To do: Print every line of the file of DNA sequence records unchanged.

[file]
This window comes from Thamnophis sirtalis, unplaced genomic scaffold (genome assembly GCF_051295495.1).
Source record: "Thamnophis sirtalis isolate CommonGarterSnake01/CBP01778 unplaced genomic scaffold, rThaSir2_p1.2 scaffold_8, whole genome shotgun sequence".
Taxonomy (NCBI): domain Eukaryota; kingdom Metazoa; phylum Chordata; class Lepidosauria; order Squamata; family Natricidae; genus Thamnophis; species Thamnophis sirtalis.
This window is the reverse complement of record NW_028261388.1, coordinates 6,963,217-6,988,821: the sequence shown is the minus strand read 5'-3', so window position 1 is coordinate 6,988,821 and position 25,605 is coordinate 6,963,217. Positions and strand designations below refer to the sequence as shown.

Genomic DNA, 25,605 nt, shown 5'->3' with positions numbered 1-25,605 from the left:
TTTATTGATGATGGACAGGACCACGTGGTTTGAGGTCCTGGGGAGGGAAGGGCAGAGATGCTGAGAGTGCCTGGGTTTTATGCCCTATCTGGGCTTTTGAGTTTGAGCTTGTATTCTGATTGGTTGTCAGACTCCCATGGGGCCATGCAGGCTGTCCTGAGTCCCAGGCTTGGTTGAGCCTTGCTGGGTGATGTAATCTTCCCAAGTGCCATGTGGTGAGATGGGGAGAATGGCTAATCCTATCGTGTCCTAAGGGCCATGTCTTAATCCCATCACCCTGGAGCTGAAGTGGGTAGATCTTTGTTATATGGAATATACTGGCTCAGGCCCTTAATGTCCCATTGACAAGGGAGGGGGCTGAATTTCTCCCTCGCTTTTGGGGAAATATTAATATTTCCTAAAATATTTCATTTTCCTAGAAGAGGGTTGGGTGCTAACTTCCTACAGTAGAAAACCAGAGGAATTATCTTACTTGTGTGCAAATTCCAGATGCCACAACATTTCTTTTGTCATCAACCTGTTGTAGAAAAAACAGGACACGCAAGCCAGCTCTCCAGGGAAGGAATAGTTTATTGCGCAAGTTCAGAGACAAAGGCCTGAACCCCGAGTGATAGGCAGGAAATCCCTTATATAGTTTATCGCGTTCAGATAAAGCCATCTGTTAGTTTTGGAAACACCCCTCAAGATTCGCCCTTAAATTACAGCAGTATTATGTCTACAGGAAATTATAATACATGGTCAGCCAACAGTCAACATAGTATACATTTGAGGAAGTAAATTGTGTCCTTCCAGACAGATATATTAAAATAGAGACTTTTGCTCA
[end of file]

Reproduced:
This window comes from Thamnophis sirtalis, unplaced genomic scaffold (genome assembly GCF_051295495.1).
Source record: "Thamnophis sirtalis isolate CommonGarterSnake01/CBP01778 unplaced genomic scaffold, rThaSir2_p1.2 scaffold_8, whole genome shotgun sequence".
Taxonomy (NCBI): domain Eukaryota; kingdom Metazoa; phylum Chordata; class Lepidosauria; order Squamata; family Natricidae; genus Thamnophis; species Thamnophis sirtalis.
This window is the reverse complement of record NW_028261388.1, coordinates 6,963,217-6,988,821: the sequence shown is the minus strand read 5'-3', so window position 1 is coordinate 6,988,821 and position 25,605 is coordinate 6,963,217. Positions and strand designations below refer to the sequence as shown.

Genomic DNA, 25,605 nt, shown 5'->3' with positions numbered 1-25,605 from the left:
TTTATTGATGATGGACAGGACCACGTGGTTTGAGGTCCTGGGGAGGGAAGGGCAGAGATGCTGAGAGTGCCTGGGTTTTATGCCCTATCTGGGCTTTTGAGTTTGAGCTTGTATTCTGATTGGTTGTCAGACTCCCATGGGGCCATGCAGGCTGTCCTGAGTCCCAGGCTTGGTTGAGCCTTGCTGGGTGATGTAATCTTCCCAAGTGCCATGTGGTGAGATGGGGAGAATGGCTAATCCTATCGTGTCCTAAGGGCCATGTCTTAATCCCATCACCCTGGAGCTGAAGTGGGTAGATCTTTGTTATATGGAATATACTGGCTCAGGCCCTTAATGTCCCATTGACAAGGGAGGGGGCTGAATTTCTCCCTCGCTTTTGGGGAAATATTAATATTTCCTAAAATATTTCATTTTCCTAGAAGAGGGTTGGGTGCTAACTTCCTACAGTAGAAAACCAGAGGAATTATCTTACTTGTGTGCAAATTCCAGATGCCACAACATTTCTTTTGTCATCAACCTGTTGTAGAAAAAACAGGACACGCAAGCCAGCTCTCCAGGGAAGGAATAGTTTATTGCGCAAGTTCAGAGACAAAGGCCTGAACCCCGAGTGATAGGCAGGAAATCCCTTATATAGTTTATCGCGTTCAGATAAAGCCATCTGTTAGTTTTGGAAACACCCCTCAAGATTCGCCCTTAAATTACAGCAGTATTATGTCTACAGGAAATTATAATACATGGTCAGCCAACAGTCAACATAGTATACATTTGAGGAAGTAAATTGTGTCCTTCCAGACAGATATATTAAAATAGAGACTTTTGCTCA